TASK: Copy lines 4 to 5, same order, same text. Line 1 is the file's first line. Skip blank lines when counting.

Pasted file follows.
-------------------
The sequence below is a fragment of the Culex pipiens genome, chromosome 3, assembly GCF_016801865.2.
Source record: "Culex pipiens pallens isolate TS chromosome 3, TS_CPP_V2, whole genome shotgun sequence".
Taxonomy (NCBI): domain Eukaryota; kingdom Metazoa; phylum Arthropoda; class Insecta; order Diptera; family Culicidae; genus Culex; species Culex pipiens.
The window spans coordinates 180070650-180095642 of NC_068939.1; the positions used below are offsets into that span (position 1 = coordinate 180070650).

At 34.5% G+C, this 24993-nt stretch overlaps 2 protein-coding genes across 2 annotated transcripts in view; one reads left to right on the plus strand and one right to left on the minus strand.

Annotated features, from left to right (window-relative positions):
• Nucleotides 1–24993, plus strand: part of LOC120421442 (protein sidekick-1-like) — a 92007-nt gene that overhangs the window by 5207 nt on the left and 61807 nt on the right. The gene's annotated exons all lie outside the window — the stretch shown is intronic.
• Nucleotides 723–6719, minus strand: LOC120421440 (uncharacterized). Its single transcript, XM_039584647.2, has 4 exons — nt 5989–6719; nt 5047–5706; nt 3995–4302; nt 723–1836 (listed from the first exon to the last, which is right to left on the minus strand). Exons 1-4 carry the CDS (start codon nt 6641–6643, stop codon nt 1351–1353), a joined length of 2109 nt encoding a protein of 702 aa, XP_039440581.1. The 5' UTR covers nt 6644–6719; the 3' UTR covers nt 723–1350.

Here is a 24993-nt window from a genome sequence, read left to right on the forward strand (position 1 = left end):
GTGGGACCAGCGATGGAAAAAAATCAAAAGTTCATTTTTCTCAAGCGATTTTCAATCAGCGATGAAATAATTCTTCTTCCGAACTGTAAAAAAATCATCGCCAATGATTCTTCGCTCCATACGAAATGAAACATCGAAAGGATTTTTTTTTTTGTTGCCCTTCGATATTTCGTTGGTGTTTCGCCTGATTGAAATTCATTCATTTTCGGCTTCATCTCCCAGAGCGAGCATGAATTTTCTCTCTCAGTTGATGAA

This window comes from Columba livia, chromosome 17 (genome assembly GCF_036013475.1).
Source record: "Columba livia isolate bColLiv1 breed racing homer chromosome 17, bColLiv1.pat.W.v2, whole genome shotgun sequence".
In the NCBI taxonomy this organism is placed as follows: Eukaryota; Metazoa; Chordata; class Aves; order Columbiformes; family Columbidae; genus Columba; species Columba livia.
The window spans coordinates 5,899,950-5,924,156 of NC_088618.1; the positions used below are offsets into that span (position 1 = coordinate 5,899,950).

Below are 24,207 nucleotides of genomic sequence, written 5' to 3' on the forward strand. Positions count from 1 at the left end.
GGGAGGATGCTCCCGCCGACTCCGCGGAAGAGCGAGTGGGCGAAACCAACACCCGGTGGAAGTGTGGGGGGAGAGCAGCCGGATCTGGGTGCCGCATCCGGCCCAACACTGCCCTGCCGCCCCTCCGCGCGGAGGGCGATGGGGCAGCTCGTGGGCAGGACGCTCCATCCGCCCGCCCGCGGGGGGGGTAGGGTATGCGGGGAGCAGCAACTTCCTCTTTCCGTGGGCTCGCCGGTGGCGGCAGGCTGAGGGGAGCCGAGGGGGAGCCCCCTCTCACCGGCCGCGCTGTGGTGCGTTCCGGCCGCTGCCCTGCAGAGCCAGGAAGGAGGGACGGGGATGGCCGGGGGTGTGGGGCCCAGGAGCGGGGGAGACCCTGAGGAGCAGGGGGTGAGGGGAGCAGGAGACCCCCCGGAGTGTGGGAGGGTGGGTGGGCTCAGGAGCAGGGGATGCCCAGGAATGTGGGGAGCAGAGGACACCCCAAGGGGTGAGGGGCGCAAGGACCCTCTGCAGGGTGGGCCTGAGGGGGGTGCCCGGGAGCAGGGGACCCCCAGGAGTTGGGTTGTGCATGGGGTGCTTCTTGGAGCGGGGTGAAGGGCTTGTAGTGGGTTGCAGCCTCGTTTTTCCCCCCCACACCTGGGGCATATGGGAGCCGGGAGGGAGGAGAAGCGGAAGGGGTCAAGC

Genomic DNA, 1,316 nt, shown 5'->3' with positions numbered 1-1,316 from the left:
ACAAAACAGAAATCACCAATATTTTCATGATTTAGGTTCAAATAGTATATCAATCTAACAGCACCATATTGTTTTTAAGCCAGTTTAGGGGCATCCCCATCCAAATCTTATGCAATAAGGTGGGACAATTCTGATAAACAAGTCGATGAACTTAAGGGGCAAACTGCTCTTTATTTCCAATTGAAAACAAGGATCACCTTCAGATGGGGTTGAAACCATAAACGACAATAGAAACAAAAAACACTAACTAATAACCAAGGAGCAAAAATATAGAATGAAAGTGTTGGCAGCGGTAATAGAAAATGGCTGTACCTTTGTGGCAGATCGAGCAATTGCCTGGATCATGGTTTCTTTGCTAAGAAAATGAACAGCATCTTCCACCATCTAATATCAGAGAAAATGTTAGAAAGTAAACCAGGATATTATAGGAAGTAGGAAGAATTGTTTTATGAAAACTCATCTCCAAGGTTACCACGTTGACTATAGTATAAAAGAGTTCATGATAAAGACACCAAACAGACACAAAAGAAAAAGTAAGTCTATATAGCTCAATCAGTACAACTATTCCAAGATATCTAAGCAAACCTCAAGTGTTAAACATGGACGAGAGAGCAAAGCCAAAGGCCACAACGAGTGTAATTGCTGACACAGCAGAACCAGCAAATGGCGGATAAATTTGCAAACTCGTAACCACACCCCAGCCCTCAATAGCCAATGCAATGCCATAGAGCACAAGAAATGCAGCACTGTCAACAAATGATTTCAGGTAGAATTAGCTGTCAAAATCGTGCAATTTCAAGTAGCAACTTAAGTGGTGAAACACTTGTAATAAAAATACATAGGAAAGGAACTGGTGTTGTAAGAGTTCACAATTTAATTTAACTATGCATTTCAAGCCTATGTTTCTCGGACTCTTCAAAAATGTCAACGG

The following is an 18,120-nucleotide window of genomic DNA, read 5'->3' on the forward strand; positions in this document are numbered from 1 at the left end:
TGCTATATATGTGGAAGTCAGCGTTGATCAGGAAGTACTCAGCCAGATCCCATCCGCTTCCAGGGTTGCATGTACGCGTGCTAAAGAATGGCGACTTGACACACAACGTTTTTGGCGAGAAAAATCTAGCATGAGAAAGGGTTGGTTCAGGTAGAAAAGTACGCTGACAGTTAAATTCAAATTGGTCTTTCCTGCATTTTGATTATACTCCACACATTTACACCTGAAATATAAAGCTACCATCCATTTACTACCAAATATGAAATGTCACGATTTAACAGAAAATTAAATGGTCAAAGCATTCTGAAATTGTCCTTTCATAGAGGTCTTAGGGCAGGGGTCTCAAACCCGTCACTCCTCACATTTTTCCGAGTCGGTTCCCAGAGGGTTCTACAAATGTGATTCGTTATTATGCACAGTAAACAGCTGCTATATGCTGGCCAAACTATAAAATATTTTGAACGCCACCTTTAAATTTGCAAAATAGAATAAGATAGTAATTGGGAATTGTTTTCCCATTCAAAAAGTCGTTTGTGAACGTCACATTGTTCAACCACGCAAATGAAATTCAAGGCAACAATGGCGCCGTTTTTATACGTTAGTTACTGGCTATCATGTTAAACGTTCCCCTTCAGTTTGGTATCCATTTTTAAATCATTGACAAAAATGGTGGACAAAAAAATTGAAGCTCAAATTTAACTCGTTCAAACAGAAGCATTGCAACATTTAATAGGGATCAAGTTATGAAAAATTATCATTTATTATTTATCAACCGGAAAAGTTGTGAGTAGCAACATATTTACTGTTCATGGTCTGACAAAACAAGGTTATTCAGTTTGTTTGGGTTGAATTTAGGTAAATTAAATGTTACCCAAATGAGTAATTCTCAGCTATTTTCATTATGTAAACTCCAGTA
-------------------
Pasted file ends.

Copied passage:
The window spans coordinates 180070650-180095642 of NC_068939.1; the positions used below are offsets into that span (position 1 = coordinate 180070650).

At 34.5% G+C, this 24993-nt stretch overlaps 2 protein-coding genes across 2 annotated transcripts in view; one reads left to right on the plus strand and one right to left on the minus strand.